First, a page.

But - on that note - Marco also mentioned a valid point ( and my other esteemed colleague here on RO, Boswell ( @Boswell has also mentioned) ... that having just one mic isn't always the best thing, either; and to an extent I agree with both of them. So much of today's generic-sounding home recordings suffer from the "one mic on everything all the time" syndrome. People who are serious about this craft will generally have several good mics in their storage lockers, because it allows you to add different textures to a recording. You don't have to take out a second mortgage to accomplish this... it could be just as easy as using a couple SM57's or 58's throughout a recording, or perhaps your Avantone, (or maybe even a ribbon mic). Using different mics for different tracks will give you greater textural differences, so that it doesn't sound like you used one mic for everything - which is one of the most common causes for the multitude of generic-sounding recordings and mixes out there today from home studios.

    I don't know if you've found any of the above to be useful or not - if not, then hopefully someone will stumble on this post at some point, and get some value out of it.

    Good Luck, Don ... and welcome to RO. :)

    -donny
     
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  6. Don Jaye

    Don Jaye Active Member

    wow thank you so much for the very detailed and information. ok so for tenor like vocals the best one would be the tlm 103 or the akg 414. I will only be using the mic for vocals only. I wont be tracking anything else. Ill leave that to the beat makers and producers. Also as satted before I want very clear but warm sounding vocals and to change the sonic characters of it from song to song ive learn to use plugins. Some are really just as good as the real thing and im sure they will only get better as tech advances. ok so im leaning towards the tlm 103 like you said.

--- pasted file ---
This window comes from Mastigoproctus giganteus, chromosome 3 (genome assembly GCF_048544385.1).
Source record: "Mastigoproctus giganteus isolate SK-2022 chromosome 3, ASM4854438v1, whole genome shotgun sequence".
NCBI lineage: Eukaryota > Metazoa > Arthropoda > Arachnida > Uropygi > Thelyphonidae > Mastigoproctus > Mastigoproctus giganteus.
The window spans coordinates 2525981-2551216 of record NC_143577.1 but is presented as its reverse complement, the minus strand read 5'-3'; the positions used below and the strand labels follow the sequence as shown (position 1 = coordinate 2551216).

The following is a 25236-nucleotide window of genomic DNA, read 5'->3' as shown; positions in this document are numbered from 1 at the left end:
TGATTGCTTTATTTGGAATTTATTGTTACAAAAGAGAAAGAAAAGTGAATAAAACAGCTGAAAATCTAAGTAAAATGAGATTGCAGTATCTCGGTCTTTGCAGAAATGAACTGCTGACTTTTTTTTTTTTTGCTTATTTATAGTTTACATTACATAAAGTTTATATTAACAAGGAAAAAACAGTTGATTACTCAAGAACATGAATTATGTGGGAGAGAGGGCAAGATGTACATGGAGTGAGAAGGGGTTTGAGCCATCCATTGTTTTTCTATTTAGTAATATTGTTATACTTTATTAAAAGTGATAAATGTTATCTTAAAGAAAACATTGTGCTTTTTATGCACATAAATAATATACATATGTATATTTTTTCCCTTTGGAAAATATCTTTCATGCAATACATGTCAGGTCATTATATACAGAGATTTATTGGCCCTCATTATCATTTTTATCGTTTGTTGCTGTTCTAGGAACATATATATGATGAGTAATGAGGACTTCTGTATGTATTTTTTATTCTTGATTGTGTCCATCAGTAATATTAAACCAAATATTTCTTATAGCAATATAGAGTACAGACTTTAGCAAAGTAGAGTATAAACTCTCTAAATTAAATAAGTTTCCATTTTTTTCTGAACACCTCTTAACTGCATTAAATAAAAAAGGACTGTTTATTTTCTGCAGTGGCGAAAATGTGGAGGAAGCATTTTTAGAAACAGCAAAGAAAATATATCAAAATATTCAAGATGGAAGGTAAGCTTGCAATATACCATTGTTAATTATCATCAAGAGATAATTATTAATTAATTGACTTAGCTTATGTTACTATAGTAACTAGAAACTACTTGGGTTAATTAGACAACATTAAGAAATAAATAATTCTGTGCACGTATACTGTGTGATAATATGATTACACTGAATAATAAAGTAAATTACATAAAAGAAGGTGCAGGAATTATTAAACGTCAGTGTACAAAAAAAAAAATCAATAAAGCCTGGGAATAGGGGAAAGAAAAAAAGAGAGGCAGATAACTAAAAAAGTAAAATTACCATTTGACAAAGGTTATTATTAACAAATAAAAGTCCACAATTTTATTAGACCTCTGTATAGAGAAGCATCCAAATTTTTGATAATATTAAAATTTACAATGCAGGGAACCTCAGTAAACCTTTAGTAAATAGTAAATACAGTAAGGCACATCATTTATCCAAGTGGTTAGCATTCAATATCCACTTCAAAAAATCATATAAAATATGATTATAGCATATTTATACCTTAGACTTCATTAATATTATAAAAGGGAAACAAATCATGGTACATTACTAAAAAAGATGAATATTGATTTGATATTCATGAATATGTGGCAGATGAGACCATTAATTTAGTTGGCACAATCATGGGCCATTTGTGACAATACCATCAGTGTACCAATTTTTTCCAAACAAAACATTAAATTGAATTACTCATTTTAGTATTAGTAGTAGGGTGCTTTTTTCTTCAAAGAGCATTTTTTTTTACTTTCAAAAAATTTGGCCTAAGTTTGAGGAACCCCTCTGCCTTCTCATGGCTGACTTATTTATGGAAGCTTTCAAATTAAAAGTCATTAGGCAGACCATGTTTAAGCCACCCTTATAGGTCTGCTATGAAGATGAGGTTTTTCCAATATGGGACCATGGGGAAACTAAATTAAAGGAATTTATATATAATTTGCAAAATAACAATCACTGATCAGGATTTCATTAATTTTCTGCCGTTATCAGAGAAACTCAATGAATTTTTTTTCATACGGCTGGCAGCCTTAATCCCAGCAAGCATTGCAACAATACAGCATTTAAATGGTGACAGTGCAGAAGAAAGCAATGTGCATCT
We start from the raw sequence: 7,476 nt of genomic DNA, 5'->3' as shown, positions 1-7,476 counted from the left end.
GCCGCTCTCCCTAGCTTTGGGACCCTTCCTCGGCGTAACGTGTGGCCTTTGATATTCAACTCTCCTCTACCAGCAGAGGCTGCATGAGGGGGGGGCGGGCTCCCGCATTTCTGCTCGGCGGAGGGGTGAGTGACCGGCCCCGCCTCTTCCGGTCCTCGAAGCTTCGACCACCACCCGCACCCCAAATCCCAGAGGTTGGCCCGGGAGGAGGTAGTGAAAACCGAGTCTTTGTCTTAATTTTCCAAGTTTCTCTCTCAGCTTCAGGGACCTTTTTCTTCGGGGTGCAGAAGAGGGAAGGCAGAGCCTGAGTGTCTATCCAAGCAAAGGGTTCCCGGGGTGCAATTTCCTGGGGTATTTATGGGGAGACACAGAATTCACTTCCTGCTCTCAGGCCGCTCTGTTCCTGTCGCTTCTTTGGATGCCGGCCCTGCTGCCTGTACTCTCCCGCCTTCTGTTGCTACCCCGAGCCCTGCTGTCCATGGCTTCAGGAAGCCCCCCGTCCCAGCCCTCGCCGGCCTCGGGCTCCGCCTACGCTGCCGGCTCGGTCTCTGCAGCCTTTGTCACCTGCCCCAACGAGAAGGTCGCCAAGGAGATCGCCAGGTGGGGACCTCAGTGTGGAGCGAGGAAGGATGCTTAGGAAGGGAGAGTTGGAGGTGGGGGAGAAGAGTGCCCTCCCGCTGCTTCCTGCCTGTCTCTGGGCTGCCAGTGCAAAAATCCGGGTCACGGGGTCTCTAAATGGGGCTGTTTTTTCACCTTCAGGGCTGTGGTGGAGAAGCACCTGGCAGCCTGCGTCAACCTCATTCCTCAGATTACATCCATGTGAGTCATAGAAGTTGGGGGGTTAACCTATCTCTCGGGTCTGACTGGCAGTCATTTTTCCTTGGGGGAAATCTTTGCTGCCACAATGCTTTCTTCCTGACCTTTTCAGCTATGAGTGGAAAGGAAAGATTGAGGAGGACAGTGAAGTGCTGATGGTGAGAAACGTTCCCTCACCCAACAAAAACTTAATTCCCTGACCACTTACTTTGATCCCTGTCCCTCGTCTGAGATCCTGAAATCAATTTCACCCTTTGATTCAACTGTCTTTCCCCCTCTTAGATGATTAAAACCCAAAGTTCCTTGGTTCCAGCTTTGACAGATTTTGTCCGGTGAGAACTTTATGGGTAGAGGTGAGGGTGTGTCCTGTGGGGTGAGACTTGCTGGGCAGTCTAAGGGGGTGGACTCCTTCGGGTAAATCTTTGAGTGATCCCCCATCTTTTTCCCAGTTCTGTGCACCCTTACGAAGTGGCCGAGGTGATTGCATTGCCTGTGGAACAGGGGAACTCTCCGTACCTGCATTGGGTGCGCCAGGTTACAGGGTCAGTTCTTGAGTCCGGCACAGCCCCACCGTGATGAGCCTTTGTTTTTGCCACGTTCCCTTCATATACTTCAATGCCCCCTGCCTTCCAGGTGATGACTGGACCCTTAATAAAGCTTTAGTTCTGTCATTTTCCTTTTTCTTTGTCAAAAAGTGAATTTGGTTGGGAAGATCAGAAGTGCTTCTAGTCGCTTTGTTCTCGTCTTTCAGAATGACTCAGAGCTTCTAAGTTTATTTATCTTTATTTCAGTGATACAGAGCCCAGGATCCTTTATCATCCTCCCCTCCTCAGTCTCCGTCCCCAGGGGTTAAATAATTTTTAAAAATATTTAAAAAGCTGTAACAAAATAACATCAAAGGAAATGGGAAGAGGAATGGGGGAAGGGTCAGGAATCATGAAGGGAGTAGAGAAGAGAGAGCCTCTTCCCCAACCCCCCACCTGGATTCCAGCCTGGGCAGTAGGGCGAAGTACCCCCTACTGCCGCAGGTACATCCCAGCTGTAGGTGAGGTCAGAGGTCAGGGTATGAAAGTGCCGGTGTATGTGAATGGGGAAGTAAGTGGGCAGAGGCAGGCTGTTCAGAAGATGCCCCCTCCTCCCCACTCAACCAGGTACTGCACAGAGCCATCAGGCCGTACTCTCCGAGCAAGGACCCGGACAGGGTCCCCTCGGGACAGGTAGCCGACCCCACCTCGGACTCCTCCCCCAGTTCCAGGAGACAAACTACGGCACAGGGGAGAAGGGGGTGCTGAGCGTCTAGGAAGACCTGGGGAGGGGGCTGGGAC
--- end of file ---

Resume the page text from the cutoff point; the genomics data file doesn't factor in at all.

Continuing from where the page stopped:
7. Kurt Foster

    Kurt Foster Distinguished Member

    i really like your recording. the presentation is good too. i'm listening on a lap top so it's not the best to make serious evaluations but for the most part everything sounds pretty good. maybe some treatments to control comb filtering and early reflections i am hearing. the aventone sounds reasonably good.

    what was the instrumentation? guitar and keys? pretty good.

    i really think the pre you have is fine. i'd get a 414 and if i had the money a shure sm7a or sm7b.

    keep plugging at it. you have a talent and the drive to put it out there. good on you!
     
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  8. audiokid

    audiokid Staff

    I feel the exact same.
     
  9. DonnyThompson

    DonnyThompson Distinguished Member

    If you can afford it, lean a little harder towards the 414. (LOL) You may only be recording vocals now... but you can't really say what you'll be doing 5 years from now, can you?
    I promise you, you won't be disappointed. ;)
     
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  10. Kurt Foster

    Kurt Foster Distinguished Member

    the tlm 103 is not as well known or as popular as the 414 or an sm7a / sm7b.

    consequentially, a 414 or sm7a / sm7b will be easier to unload and hold it's value. if you get used ones , which i think are better, you will probably recoup the entire investment should you decide to upgrade or cash out.

    i'm all about not wasting money on this stuff.